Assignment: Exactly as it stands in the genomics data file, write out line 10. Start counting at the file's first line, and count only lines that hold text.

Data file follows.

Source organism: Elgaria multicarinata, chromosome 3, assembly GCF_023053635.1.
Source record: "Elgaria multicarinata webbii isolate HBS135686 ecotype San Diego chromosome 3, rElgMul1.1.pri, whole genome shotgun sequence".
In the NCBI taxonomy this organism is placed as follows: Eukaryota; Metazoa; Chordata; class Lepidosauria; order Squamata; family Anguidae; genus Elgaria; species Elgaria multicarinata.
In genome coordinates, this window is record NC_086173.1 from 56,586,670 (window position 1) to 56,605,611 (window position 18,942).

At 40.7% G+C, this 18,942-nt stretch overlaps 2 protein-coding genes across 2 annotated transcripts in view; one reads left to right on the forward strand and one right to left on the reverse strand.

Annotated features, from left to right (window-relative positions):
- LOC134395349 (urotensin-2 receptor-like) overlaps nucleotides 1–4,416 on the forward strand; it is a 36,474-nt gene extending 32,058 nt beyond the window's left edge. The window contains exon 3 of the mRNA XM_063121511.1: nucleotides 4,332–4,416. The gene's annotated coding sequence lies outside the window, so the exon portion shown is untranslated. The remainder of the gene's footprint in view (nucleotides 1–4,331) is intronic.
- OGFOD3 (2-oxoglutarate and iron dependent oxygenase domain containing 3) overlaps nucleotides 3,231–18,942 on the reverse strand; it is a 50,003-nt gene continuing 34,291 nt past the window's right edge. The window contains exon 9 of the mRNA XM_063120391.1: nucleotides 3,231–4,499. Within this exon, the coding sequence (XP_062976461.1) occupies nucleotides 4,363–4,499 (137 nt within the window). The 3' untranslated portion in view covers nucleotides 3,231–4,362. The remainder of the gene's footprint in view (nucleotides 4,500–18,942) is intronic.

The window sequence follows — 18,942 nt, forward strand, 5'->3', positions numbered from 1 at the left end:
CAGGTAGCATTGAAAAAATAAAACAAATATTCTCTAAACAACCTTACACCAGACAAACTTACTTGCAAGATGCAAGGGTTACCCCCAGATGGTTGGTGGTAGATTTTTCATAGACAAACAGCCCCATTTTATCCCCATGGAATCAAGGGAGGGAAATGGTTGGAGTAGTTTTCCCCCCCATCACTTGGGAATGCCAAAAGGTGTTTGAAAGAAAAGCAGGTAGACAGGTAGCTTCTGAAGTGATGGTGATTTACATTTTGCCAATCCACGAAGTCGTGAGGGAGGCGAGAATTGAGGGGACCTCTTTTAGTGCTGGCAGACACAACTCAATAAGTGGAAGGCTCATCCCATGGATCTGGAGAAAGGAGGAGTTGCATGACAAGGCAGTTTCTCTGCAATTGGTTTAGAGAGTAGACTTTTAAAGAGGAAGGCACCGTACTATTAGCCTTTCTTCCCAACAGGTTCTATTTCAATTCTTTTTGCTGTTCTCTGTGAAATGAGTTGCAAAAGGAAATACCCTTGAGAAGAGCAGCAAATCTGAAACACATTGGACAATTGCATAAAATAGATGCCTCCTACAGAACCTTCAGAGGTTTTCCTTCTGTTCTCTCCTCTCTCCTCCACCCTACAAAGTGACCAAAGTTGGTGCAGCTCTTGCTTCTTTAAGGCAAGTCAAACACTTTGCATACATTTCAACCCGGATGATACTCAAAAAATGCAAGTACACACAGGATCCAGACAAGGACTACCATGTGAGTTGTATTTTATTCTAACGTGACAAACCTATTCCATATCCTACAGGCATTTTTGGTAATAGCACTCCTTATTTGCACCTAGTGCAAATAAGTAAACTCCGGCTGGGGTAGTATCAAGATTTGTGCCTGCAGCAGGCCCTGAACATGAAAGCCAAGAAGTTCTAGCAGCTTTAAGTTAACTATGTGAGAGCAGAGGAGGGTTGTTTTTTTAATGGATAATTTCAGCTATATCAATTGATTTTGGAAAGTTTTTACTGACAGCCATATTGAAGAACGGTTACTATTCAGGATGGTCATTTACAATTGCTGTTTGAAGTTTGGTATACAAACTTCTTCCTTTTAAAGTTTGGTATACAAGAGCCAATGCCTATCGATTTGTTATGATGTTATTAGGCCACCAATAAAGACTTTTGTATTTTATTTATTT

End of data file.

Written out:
CAGGTAGCATTGAAAAAATAAAACAAATATTCTCTAAACAACCTTACACCAGACAAACTTACTTGCAAGATGCAAGGGTTACCCCCAGATGGTTGGTGGTAGATTTTTCATAGACAAACAGCCCCATTTTATCCCCATGGAATCAAGGGAGGGAAATGGTTGGAGTAGTTTTCCCCCCCATCACTTGGGAATGCCAAAAGGTGTTTGAAAGAAAAGCAGGTAGACAGGTAGCTTCTGAAGTGATGGTGATTTACATTTTGCCAATCCACGAAGTCGTGAGGGAGGCGAGAATTGAGGGGACCTCTTTTAGTGCTGGCAGACACAACTCAATAAGTGGAAGGCTCATCCCATGGATCTGGAGAAAGGAGGAGTTGCATGACAAGGCAGTTTCTCTGCAATTGGTTTAGAGAGTAGACTTTTAAAGAGGAAGGCACCGTACTATTAGCCTTTCTTCCCAACAGGTTCTATTTCAATTCTTTTTGCTGTTCTCTGTGAAATGAGTTGCAAAAGGAAATACCCTTGAGAAGAGCAGCAAATCTGAAACACATTGGACAATTGCATAAAATAGATGCCTCCTACAGAACCTTCAGAGGTTTTCCTTCTGTTCTCTCCTCTCTCCTCCACCCTACAAAGTGACCAAAGTTGGTGCAGCTCTTGCTTCTTTAAGGCAAGTCAAACACTTTGCATACATTTCAACCCGGATGATACTCAAAAAATGCAAGTACACACAGGATCCAGACAAGGACTACCATGTGAGTTGTATTTTATTCTAACGTGACAAACCTATTCCATATCCTACAGGCATTTTTGGTAATAGCACTCCTTATTTGCACCTAGTGCAAATAAGTAAACTCCGGCTGGGGTAGTATCAAGATTTGTGCCTGCAGCAGGCCCTGAACATGAAAGCCAAGAAGTTCTAGCAGCTTTAAGTTAACTATGTGAGAGCAGAGGAGGGTTGTTTTTTTAATGGATAATTTCAGCTATATCAATTGATTTTGGAAAGTTTTTACTGACAGCCATATTGAAGAACGGTTACTATTCAGGATGGTCATTTACAATTGCTGTTTGAAGTTTGGTATACAAACTTCTTCCTTTTAAAGTTTGGTATACAAGAGCCAATGCCTATCGATTTGTTATGATGTTATTAGGCCACCAATAAAGACTTTTGTATTTTATTTATTT